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Cannot Pay IRS Tax Bill

If you are one of the many taxpayers who cannot pay the IRS tax bill for the taxes owed, don't panic. A taxpayer who cannot pay his or her tax payment can set up an agreement with the IRS just as he or she can set up an agreement with any creditors. Yes there will be fees and tax penalty, but the IRS fees and IRS penalties are much less than the fees and penalties commercial banks charge their customers. You will not find outrageous interest rates and hefty penalties on your IRS tax bill if you cannot pay the tax payment.

Setting up a payment plan with Uncle Sam

If by the time you file your tax return, you owe the IRS money and you did not send in the full amount of tax payment, then you will get an IRS tax bill detailing how much tax you owe as well as interest and tax penalty. The less you owe, the less interest and penalties so try to pay as much as possible. However, if you really cannot pay your entire IRS tax bill in full, there are payment plans the IRS will work out with you.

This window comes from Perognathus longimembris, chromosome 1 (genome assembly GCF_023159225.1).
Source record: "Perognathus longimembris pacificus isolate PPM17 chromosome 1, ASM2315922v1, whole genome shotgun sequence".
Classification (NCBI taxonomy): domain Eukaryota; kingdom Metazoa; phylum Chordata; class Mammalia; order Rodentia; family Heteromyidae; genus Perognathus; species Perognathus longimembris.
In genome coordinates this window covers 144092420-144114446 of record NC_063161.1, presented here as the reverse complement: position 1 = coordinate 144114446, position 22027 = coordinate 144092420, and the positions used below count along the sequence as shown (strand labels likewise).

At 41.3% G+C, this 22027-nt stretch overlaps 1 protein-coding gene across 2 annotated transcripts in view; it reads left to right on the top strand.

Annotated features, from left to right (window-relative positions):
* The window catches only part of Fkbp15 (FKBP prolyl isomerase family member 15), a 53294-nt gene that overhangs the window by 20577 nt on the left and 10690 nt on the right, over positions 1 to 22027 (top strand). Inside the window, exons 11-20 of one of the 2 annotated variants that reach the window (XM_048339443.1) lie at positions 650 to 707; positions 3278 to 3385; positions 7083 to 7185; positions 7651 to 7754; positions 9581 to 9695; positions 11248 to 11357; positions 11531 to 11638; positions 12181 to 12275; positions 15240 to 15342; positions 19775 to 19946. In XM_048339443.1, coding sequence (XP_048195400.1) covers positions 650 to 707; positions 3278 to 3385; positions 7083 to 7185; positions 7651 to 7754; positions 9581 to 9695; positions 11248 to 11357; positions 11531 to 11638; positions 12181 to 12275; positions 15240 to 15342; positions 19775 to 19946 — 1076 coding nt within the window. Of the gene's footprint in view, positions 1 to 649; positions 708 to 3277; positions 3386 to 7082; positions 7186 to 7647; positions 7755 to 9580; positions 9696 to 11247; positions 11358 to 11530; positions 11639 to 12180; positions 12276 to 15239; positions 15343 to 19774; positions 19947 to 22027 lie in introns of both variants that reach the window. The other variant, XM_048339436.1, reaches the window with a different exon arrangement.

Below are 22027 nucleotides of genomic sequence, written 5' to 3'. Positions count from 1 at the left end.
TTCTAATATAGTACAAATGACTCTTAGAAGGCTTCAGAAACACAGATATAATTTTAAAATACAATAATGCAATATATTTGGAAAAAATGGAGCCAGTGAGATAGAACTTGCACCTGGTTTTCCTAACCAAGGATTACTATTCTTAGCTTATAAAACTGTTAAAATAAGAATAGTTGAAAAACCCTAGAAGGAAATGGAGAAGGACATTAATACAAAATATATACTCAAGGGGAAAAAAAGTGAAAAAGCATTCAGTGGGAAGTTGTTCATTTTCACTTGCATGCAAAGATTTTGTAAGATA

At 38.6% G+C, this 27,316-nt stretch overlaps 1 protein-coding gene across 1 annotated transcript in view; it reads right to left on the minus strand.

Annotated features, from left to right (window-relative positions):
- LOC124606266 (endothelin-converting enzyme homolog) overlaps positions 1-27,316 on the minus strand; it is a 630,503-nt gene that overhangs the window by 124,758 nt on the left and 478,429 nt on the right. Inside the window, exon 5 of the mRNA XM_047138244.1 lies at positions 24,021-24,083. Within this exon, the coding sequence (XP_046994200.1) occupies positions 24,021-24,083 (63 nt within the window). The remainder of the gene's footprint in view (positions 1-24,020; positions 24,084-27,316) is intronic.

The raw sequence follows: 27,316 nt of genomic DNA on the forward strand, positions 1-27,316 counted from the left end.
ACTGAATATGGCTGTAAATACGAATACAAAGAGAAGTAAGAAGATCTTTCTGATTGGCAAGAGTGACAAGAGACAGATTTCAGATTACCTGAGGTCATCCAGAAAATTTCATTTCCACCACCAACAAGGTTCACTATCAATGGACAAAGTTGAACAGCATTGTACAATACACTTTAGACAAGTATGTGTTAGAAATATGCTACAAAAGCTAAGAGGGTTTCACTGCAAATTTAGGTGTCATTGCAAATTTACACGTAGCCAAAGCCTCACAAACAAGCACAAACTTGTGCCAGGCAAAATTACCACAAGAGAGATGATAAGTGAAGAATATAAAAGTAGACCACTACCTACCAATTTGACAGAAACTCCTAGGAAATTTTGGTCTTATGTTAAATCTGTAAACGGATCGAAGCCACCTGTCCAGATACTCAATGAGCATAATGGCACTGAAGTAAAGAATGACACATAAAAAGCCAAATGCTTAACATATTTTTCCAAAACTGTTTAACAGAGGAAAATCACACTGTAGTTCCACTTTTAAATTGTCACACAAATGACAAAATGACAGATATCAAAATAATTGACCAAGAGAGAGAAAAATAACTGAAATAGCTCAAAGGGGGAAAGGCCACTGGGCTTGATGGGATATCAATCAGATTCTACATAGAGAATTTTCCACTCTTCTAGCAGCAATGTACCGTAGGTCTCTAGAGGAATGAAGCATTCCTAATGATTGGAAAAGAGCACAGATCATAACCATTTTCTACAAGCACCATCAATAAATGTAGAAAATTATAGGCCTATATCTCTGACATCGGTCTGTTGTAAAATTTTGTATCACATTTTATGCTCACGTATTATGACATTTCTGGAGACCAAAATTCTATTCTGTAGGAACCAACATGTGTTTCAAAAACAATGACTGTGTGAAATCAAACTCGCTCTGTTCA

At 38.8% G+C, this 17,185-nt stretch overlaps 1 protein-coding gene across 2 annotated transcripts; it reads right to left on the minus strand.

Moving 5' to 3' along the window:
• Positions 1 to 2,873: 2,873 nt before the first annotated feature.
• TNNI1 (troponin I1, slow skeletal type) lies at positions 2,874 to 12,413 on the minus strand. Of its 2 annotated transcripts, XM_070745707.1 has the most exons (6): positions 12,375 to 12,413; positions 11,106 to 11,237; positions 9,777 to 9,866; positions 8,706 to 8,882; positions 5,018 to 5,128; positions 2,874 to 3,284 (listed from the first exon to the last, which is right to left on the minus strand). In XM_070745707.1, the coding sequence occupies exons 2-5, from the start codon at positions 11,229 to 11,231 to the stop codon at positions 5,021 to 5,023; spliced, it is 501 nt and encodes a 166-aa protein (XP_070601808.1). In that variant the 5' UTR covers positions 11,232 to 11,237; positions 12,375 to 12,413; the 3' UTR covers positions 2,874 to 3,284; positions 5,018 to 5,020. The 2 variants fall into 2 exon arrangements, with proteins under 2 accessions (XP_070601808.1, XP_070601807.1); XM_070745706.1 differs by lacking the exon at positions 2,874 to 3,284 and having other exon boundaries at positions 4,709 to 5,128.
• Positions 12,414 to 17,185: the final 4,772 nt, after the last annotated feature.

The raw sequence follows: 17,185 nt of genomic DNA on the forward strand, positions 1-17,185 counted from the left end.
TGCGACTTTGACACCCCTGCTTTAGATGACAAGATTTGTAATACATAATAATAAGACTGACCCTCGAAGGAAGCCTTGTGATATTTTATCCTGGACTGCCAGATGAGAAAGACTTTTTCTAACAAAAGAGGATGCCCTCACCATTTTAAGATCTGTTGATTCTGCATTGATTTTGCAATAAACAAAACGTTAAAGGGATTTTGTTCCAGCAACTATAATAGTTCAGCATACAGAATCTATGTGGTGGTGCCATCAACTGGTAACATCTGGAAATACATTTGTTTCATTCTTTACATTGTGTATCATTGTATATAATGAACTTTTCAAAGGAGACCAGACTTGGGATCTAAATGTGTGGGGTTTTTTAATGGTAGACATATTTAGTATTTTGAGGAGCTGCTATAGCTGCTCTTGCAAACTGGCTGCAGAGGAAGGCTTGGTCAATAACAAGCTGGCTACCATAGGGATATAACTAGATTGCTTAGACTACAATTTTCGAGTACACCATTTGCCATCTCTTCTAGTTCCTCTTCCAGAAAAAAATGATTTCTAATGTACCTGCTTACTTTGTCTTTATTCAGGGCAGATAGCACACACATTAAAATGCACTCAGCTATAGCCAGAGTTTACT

I cannot afford to pay my taxes, should I file my tax return anyway?

Definitely! More tax penalties are assessed for failure to file your tax return on time so taxpayers should file their tax returns even if they cannot afford to pay the IRS tax bill yet.

I can only afford to pay part of my tax bill, should I pay that small amount or should I wait to pay the full amount?

Since penalties and fees are assessed monthly, you should pay as much of your IRS tax bill off as possible. Every month that you do not pay your IRS tax bill, you will incur fees, interests and penalties. Make sure you make your tax payments correctly using check or money order made out to the United States Treasury with appropriate personal details on the payments.

If the taxpayer cannot pay his or her tax bill in full immediately, the IRS offers short-term administrative extensions of time to pay in full from 10 to 120 days.

What are the interests and penalties for not paying taxes in full?

When a taxpayer has an outstanding balance of tax owed to the IRS, the balance is subject to interest and monthly late payment penalty.

IRS installment agreement

The IRS' installment agreement allows taxpayers with outstanding tax bills to make series of monthly payments over time. IRS installment agreements can be from:

  • Direct Debit from your bank account,
  • Payroll Deduction from your employer, or
  • Payment via check or money order.

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